The topic du jour is Pax Dickinson.
For those just now joining the internet circus, Pax is an opinionated, semi- neo-reactionary, frequently hilarious, performance-artist who tweets with a faux-brogrammer alter ego.
He makes outrageous tweets, asserting things like he invented the question mark (well, no, really – that's from a Mike Meyers character) and delights in baiting defenders of free speech into calling for censorship ("heightening the contradictions" as Lenin and Saul Alinsky would say).
His detractors would say that he's crude and insulting, and while there's some truth to that, what they miss is that the vast majority of his tweets are based off of current events and slyly reference existing memes. When I used the phrase "performance art" before, that wasn't just a lazy way of saying "he's an asshole in public and I like listening to assholes". There are tons of assholes on twitter, and I end up blocking most of them, even the ones that I sort of agree with politically. I dislike crudity, racial stereotyping, insults for the sake of insults, etc.
…as does Pax. I note that he criticized the two-day-ago the "titstare" app as being in poor taste and classless, even as he fine-tooth-comb criticized criticism of it as being poorly written.
Another example: three years ago, when Mel Gibson's racist tirades were spilling into the public view
The Most Offensive Mel Gibson Quotes
I found Pax's nearly instant mockery of Gibson's racism, crudity, and simplicity hilarious, pointed, and on target:
In The Passion Of The Christ 2, Jesus gets raped by a pack of niggers. It's his own fault for dressing like a whore though.
— Pax Dickinson (@paxdickinson) July 14, 2010
(I note that around the same time a good friend and I also parodied Gibson's buffoonish behavior by calling each other "sugar tits", after Gibson's now-famous manner of addressing a female police officer; parody is a game we can all play.)
So, anyway, I find Pax to be smart, hilarious, and an ardent defender of free speech, human rights, and a decent human being. I've never met him, but I've swapped email with him twice over two years.
Now you know my biases.
So, what's the Pax Dickinson story?
Yesterday Valleywag / Gawker ( a top 1,000 website with $60 million in revenue, $30 million in profit, and a half-billion-dollar valuation) wrote a calm, even-handed editorial about Pax that started with the lead sentence "What has two thumbs and a homophobic, racist, misogynistic, classist worldview? Pax Dickinson."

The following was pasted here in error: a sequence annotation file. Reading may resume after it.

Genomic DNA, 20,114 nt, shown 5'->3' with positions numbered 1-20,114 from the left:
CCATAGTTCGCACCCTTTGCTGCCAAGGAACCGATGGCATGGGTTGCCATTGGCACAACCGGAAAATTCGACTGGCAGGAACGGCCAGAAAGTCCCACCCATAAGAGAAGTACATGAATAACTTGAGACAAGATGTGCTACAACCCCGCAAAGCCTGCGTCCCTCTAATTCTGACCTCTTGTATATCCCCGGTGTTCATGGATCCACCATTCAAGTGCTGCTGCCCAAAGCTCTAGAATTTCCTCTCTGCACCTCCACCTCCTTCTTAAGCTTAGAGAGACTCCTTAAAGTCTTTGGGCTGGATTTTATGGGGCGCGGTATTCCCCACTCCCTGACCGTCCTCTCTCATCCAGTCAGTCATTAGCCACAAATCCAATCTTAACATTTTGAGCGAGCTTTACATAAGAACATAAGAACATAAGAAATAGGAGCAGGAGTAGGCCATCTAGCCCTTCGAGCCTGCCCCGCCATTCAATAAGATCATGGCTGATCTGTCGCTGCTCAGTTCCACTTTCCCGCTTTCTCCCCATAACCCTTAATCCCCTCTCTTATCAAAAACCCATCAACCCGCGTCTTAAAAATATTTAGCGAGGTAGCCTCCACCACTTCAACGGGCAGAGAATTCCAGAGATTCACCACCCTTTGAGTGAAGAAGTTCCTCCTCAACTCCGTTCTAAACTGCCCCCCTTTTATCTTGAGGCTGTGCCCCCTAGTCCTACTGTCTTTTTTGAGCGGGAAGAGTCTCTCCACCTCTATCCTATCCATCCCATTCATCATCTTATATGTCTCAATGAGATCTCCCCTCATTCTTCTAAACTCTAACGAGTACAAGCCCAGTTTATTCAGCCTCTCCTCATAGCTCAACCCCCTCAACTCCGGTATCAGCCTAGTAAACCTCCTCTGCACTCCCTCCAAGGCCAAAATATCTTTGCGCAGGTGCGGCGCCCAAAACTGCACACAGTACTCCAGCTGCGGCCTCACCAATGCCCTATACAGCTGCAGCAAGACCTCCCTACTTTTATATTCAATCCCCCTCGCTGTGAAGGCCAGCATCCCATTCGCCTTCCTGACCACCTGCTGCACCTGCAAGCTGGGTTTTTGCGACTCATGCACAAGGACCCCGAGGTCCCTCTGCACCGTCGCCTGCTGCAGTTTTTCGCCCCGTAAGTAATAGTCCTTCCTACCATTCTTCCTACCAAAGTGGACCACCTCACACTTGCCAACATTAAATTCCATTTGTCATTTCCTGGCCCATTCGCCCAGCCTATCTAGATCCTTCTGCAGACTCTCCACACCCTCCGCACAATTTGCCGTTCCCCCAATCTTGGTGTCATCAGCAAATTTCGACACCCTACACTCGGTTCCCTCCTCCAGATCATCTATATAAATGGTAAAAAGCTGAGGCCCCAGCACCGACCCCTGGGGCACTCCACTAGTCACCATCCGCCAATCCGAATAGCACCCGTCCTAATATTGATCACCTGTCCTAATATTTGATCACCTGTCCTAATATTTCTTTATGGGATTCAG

And then the world exploded.
Speech and more speech
First, let me say where I agree with Ken:
* I believe that the best (and only) remedy for offensive speech is more speech.
* I believe that "censorship" means "government punishes you for your words"; it does not mean "society punishes you for your words".
Next, let me say where I disagree with Ken:
* While Ken thinks that it is legitimate to use government force to make people engage in commerce that they find morally distasteful (or, alternately, to force them out of commerce), I do not.
So getting back to Pax, Pax has a long history of tweeting stuff that, at a quick glance, is patently offensive…and, after deeper examination, is also frequently offensive.
A writer stumbled into Pax's tweet history and wrote an article that consisted largely of quotes of Pax's tweets and the sentence
We've contacted Business Insider founder, editor, and CEO Henry Blodget, who recently received a $5 million funding round led by Jeff Bezos to see how he feels about Dickinson representing his brand.
In short order the story was picked up by The New York Daily News, CNN, The Huffington Post, Slate, Salon, and, of course, Popehat.
So, on the speech-and-more speech metric, this is a wonderful outcome: Pax said things that are offensive to 99% of American citizens, other people took to media, blogs, and twitter and attacked his statements, and no one with a badge and a gun did anything about it.
A clear line: social shaming vs state punishment
Did government agents arrive and arrest Pax? No.
Did a violent mob tar and feather him, causing second degree burns? No.
What happened was that Pax's opinions were made public and people were free to tweet to him, engage him in dialogue, hold up his tweets as examples of a right-wing dudebro culture that strikes them as misogynistic, racist, and crude.
(And I'm 100% serious about that "yay".)
Types of Speech, Dunbar's Number, Proportionality, Power Disparities, Media Persistence
The following is a topic I've been thinking about for a long time, and it's genesis is actually my concern for people who not e-friends like Pax; I started thinking these thoughts during the Charles Carreon imbroglio – and let the record show that I find Carreon pretty loathsome.
There's a continuum of speech. At one end you have purely intellectual conversations, at the other end you have a bunch of people pointing a finger at one person and chanting "Slut!", or engaging in whispering campaigns.
Like all reasonable people, I prefer the former over the latter. In fact, I detest the latter. However, there's no way to prevent the latter with out also stomping out the former. Further, a fair bit of biting social commentary (first group) actually looks like the second group. As H L Mencken said: